It’s Best to Just Forgive Derrick Rose Now
He’s a young man who not only seemed too genuine and down-to-earth, but was even a bit naive of those facts. He’s a true picture of innocence matched with unrivaled Superstardom, a combination the likes of which we may have never seen before. And at that time, he was the fallen messiah; everyone was just waiting for him to rise up.
However, during the 2012-13 NBA season, he never did.
Now animosity and doubt surrounds Rose from many of his “former fans.” Is he tough? Does he understand the blue-collar Chicago mentality? How could he just sit there on the bench while his teammates, riddled with ailments, continued to battle on heroically? Does he not care?
The Bulls’ last game of the year was Game 5 against the Miami Heat on May 15. That date marked one year and three days since he had his ACL reconstruction. Rose, obviously, never stepped on the court in anything but a warm-up outfit or Armani during that time.
His criticism stems from return dates of other players. Most notably, guys like guards Ricky Rubio and Iman Shumpert who came back right around the 8-10 month mark of their rehabs. Even a center as big as Kendrick Perkins came back from this injury in about six months. But these athletes aren’t in the same class as Rose, nor do they carry the responsibility of a championship-caliber team on their shoulders.
Rose’s decision not to play at all, despite how long his rehab ended up lasting, can be justified because of what he could have risked. He and his close group of agent B.J. Armstrong, manager/brother Reggie Rose and the rest of his family were looking at the next 12 years of his career, not these past 12 months.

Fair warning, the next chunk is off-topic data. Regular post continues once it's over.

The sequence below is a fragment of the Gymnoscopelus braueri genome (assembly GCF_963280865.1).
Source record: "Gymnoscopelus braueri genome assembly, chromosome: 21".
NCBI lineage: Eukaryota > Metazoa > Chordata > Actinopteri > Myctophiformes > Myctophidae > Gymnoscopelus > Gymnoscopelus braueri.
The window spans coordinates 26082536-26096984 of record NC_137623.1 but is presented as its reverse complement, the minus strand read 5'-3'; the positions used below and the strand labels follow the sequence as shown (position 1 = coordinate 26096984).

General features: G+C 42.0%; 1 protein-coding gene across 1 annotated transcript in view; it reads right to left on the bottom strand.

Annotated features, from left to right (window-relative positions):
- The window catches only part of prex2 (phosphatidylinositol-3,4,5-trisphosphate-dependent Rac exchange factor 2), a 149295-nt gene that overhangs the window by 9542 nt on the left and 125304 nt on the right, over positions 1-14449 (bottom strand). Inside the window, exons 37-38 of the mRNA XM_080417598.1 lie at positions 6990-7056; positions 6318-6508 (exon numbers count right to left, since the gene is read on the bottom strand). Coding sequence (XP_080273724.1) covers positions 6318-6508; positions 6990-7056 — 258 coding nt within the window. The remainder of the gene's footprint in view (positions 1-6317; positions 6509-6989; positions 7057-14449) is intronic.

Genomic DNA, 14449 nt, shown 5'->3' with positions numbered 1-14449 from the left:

Many people called him the healthiest player on the Bulls down the stretch in the playoffs, and they were right. But was the risk worth it? Should he go on the court if he can’t be the Derrick Rose of old?
If this were a movie, yes, he would have. But this is real life and in this case, whether or not it was the right decision to not come back doesn’t matter anymore, and here’s why.
Next season, when No. 1 steps out onto the court and performs like the MVP, everyone and their mother’s will forgive him.
Think about this for a minute, regardless of how upset with him you may be. The sports world has forgiven the sleazebag of a person Tiger Woods, who cheated on his beautiful wife with countless women. It’s forgiven Ray Lewis, who may or may not have killed two people, and we may never know. It’s forgiven Michael Vick, who had an extensive dog-fighting ring in his backyard.
And you’re going to sit there and tell me how you’ll never forgive Derrick Rose, who committed no crimes or dirty acts of any kind. But instead, simply recovered from a serious injury a couple months longer than you would have liked.
In sports, we love to tear players down with every little possible criticism. The higher the level of superstar, the better. But more than that, and this is overlooked, we love the comeback and uprising even more. Say what you want, everybody loves a hero.
Next season, Rose will be a hero to many. He’ll come back bigger, stronger and faster than ever. And you’ll forgive him almost immediately; it’s inevitable.
So, before you look like a complete hypocrite to all your family, friends, coworkers, etc., take this time to ask yourself how upset you actually are, and just forgive him now. It will save you a lot of trouble in a future that is closer than you expect.